• Increasing the baby’s intake of fluids
  • Giving the baby more breast milk or formula
  • Blood transfusions if the baby has high levels of bilirubin in their blood


The most common treatment for premature baby jaundice is light therapy. This involves exposing the baby to special blue light bulbs that help to break down the bilirubin. Some hospitals also use ultraviolet light therapy.


In some cases, a premature baby may need to be given intravenous (IV) antibiotics or other if they develop a bacterial infection. If jaundice doesn’t improve after 10 days, the baby may be treated with a blood exchange transfusion. In this procedure, two units of red blood cells are removed from the premature baby and replaced with donor red cells.


A premature baby can become jaundiced for different reasons. One reason may be that the premature baby has inherited a genetic disorder that causes liver problems, such as Crigler-Najjar syndrome or Gilbert’s disease, which result in high levels of bilirubin.


Another reason premature babies develop jaundice is because their immature livers cannot produce enough albumin and binding proteins to process and excrete the bilirubin. This can happen when a premature baby is not getting enough nutrition or has an infection.


Premature babies may also become jaundiced if they lose too much blood, as can happen with severe hemorrhaging.


If your premature baby is jaundiced, ask your neonatologist for advice on how to treat it. If you have any questions or concerns about caring for a premature infant in jaundice, speak to your GP or health visitor.

How do I Monitor for Proper Premature Baby Weight Gain?

One of the greatest concerns for premature babies and their parents is to see how they gain weight. It is said that premature babies need to be monitored for weight gain because if not, it can cause them to have low body mass index (BMI). Low BMI may result in premature death upon reaching adulthood.


This leads us to one question: How do I keep track of my premature baby’s weight gain?


There are 2 ways for you to do this:

  1. You can weigh your premature baby in pounds at home by using a scale with precision measurements down to ounces or grams.  Make sure that when weighing your premature baby, you use an infant scale designed for newborns and use only when the newborn has a good number of diapers on so that you can get an accurate weight.


  1. You can also have your premature baby weighed in a hospital or clinic setting by a health professional. This will give you a more accurate measurement reading but it is more expensive and not all premature babies get weighed this way.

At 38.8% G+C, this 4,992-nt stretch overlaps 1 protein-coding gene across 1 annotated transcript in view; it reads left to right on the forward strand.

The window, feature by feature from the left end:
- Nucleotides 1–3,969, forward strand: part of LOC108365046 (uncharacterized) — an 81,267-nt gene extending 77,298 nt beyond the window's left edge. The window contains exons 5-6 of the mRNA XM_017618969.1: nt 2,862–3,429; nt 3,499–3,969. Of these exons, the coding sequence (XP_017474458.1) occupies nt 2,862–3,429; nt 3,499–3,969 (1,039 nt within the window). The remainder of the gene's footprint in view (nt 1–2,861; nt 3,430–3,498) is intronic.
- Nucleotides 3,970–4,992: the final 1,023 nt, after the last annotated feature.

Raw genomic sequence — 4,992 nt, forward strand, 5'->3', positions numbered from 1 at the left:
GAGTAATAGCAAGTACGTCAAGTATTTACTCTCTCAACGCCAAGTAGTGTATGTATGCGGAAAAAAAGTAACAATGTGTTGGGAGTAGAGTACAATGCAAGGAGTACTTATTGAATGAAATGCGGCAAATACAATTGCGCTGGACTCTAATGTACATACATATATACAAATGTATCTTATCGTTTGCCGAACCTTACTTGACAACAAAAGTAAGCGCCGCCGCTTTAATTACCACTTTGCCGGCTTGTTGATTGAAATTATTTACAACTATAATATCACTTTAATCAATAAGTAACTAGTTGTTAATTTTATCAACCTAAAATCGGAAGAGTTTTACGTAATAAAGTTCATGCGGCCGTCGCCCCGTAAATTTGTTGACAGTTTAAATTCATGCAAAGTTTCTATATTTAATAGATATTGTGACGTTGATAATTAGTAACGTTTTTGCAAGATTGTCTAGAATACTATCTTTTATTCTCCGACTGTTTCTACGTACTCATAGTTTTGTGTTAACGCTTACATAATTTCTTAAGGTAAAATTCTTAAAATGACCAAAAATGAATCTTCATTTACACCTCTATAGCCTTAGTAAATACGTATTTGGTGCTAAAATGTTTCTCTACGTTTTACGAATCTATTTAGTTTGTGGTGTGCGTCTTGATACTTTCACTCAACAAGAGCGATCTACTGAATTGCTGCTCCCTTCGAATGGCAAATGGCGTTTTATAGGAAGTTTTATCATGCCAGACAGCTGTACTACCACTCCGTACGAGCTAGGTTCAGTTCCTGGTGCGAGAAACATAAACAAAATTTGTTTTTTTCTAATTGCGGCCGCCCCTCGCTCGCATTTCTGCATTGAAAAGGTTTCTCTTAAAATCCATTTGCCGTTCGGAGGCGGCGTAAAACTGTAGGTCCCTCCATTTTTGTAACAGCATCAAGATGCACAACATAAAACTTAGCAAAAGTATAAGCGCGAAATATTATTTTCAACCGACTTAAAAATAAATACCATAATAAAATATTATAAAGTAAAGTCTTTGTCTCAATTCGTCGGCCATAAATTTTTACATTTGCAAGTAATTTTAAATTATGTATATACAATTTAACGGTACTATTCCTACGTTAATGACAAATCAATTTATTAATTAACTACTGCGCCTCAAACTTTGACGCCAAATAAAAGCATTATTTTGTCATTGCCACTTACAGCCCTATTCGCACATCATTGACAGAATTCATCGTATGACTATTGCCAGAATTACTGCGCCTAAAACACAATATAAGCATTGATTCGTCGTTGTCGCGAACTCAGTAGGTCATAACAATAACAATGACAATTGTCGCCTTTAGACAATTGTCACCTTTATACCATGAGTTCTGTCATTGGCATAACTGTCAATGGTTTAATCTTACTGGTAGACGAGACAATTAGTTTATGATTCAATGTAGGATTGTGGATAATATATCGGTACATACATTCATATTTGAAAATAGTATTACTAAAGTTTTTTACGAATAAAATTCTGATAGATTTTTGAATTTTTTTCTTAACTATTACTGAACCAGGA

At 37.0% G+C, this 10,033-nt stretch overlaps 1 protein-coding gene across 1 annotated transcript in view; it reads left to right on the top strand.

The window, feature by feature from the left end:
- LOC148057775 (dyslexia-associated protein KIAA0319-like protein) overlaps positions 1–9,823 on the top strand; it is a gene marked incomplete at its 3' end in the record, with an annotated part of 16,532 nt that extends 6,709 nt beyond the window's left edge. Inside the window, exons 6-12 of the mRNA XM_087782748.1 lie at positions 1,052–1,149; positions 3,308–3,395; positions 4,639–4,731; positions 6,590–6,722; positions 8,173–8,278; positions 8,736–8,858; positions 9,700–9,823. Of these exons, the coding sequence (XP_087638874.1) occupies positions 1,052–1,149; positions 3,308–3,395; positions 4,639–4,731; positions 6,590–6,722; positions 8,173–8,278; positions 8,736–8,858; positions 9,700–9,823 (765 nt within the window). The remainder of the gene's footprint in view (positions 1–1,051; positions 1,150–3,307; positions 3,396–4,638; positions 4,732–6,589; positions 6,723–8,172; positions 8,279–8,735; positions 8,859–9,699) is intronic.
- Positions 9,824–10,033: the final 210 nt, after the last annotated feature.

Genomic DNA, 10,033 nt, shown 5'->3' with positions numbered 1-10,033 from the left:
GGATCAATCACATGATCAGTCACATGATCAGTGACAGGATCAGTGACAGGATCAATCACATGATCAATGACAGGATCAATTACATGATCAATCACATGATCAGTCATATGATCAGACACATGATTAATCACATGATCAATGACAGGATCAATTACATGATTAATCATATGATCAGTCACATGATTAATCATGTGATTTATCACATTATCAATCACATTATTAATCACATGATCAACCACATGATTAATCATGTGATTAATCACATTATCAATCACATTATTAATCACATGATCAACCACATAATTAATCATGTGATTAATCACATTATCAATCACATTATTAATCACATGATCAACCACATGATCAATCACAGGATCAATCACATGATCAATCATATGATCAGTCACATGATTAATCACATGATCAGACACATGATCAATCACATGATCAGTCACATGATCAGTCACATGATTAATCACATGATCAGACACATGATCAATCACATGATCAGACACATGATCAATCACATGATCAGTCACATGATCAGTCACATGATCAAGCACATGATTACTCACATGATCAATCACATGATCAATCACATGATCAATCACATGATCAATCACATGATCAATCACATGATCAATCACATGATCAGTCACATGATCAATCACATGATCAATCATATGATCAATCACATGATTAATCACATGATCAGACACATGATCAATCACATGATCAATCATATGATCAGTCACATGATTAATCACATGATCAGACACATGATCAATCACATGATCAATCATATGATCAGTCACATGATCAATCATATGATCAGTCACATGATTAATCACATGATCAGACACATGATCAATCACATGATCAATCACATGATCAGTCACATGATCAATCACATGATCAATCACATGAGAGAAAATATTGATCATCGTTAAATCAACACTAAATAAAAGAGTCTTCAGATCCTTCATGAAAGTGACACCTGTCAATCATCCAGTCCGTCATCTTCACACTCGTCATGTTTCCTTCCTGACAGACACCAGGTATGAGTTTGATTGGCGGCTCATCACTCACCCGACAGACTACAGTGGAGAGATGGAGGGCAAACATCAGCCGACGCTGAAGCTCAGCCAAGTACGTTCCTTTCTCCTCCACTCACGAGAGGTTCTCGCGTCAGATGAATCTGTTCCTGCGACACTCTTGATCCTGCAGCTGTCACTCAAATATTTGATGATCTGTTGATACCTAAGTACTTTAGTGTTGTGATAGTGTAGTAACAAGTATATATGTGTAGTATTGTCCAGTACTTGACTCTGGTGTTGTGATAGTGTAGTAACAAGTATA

WHO standard premature baby weight gain chart

Whichever way you choose, it is important to keep track of your premature baby’s weight gain and keep records so that you can share these with your pediatrician during follow-up visits. Pediatricians use percentile charts to monitor the growth of premature babies and if they are not on track, they may recommend interventions to help them catch up.


Weighing premature babies at home may be inconvenient for some parents but it is a cost effective way to monitor their weight. The most important thing to remember is to always weigh premature babies using the same scale, in the same conditions (with a good number of diapers on) and at around the same time of day. This will give you more accurate readings.


Premature babies typically lose weight during their first two weeks after birth but they should start gaining weight afterwards. The rate of weight gain for premature babies varies depending on their gestational age (the age of the baby at the time of delivery). Generally, premature babies need to gain 2-3 ounces each day in order to achieve healthy growth.


It is important that you do not get discouraged if your premature baby does not follow the average rate of weight gain as all premature babies are different and some may take a little longer to reach a healthy weight. As long as your premature baby is steadily gaining weight and reaching milestones, it is doing well.


If you have any questions or concerns about your premature baby’s weight gain, always consult with your pediatrician. They will be able to provide you with more personalized advice based on your premature baby’s specific situation.

What should I do if my Premature Baby is not Gaining Weight?

If you have a premature baby and he or she does not seem to be gaining as much weight as other babies, this may be concerning. Premature babies often lose weight in the first week or two after birth but should generally gain it back by the time they reach their due date.